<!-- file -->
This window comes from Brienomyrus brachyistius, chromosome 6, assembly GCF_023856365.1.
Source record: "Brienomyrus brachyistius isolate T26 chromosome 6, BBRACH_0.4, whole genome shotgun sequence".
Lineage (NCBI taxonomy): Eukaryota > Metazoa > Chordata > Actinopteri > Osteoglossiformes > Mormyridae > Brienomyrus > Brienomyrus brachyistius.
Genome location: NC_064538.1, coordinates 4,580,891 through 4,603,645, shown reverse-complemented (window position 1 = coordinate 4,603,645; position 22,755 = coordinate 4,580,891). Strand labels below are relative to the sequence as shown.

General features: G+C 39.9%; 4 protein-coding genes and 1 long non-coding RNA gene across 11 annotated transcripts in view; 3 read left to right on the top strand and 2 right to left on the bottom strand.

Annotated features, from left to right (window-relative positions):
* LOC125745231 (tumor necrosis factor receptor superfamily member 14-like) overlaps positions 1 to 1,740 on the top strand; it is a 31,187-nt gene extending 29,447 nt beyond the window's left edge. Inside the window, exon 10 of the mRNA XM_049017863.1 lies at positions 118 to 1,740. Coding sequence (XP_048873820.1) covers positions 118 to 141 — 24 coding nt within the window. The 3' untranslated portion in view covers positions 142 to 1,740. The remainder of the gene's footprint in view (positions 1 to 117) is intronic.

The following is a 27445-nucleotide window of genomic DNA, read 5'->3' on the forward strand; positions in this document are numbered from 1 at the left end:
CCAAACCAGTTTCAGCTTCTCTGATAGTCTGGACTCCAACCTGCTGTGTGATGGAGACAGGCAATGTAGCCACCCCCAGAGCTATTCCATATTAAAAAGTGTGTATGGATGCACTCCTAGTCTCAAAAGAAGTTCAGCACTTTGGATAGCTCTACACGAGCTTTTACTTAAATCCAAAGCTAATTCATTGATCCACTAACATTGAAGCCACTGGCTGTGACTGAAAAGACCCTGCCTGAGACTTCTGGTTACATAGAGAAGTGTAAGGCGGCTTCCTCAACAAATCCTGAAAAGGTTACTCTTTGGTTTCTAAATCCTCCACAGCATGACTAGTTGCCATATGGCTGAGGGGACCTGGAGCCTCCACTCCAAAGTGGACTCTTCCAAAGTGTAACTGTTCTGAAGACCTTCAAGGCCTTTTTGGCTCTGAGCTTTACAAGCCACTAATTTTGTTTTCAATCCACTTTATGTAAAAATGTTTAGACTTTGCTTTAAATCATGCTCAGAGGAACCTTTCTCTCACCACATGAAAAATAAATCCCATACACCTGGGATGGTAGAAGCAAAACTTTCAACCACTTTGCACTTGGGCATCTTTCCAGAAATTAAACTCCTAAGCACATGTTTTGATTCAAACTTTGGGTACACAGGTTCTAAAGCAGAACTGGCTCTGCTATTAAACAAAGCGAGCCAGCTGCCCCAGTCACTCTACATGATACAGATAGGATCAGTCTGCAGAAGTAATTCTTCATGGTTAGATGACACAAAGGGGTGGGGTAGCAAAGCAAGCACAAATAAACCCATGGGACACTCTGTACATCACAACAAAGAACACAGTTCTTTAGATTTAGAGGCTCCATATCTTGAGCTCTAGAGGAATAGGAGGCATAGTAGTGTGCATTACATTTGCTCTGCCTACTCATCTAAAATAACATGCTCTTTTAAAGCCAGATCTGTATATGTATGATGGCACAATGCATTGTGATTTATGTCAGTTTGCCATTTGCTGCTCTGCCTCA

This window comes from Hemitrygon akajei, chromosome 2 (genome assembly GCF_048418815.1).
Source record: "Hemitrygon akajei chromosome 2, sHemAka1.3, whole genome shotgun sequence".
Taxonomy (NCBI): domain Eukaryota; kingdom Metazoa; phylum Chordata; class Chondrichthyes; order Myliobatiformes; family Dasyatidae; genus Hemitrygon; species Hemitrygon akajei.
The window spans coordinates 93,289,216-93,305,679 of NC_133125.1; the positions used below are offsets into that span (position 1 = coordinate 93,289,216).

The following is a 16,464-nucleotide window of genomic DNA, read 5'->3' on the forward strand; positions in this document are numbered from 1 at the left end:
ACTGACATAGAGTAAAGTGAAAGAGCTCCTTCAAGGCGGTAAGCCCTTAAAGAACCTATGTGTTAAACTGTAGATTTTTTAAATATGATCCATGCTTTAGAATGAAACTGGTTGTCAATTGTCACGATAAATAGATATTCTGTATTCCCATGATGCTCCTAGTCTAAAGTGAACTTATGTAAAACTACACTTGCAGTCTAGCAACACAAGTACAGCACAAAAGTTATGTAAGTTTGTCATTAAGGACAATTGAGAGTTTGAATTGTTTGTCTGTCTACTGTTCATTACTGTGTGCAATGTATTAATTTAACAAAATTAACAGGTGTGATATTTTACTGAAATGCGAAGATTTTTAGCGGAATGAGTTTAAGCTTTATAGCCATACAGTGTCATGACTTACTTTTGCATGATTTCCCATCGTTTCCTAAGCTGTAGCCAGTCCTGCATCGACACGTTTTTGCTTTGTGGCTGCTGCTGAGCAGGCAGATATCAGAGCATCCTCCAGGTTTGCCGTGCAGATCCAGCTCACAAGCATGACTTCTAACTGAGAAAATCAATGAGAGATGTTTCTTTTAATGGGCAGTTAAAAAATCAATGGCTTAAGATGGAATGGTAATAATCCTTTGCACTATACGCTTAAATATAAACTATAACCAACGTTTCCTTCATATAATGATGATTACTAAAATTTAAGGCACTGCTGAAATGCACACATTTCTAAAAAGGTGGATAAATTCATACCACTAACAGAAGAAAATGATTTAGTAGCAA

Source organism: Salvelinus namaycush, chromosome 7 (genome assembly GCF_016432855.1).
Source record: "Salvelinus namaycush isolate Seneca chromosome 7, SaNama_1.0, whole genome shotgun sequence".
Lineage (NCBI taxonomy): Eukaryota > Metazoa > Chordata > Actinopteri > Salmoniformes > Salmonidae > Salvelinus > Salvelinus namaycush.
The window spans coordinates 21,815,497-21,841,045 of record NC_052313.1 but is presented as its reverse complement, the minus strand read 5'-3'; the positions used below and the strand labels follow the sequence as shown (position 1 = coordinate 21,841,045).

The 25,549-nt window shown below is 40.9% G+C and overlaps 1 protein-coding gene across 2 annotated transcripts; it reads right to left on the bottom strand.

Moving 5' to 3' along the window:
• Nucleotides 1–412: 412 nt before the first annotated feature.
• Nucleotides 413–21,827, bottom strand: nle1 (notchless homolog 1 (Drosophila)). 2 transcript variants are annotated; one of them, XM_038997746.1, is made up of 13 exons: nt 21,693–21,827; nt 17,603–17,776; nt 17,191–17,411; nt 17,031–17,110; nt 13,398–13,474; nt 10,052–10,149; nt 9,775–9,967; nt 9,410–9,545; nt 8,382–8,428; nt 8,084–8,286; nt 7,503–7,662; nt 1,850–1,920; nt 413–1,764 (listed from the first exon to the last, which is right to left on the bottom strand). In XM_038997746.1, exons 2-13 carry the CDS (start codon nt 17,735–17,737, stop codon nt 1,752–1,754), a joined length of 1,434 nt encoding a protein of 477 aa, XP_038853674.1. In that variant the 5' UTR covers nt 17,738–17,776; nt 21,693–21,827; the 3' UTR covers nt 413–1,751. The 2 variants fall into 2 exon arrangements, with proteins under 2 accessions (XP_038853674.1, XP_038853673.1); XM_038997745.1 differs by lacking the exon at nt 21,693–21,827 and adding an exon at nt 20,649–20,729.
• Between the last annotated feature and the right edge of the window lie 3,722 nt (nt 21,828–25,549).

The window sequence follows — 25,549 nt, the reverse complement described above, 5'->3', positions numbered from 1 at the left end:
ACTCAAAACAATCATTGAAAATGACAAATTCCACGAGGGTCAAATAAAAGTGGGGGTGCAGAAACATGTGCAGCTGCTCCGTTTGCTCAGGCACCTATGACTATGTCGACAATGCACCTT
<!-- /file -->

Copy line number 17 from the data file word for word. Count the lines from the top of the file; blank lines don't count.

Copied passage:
Source record: "Salvelinus namaycush isolate Seneca chromosome 7, SaNama_1.0, whole genome shotgun sequence".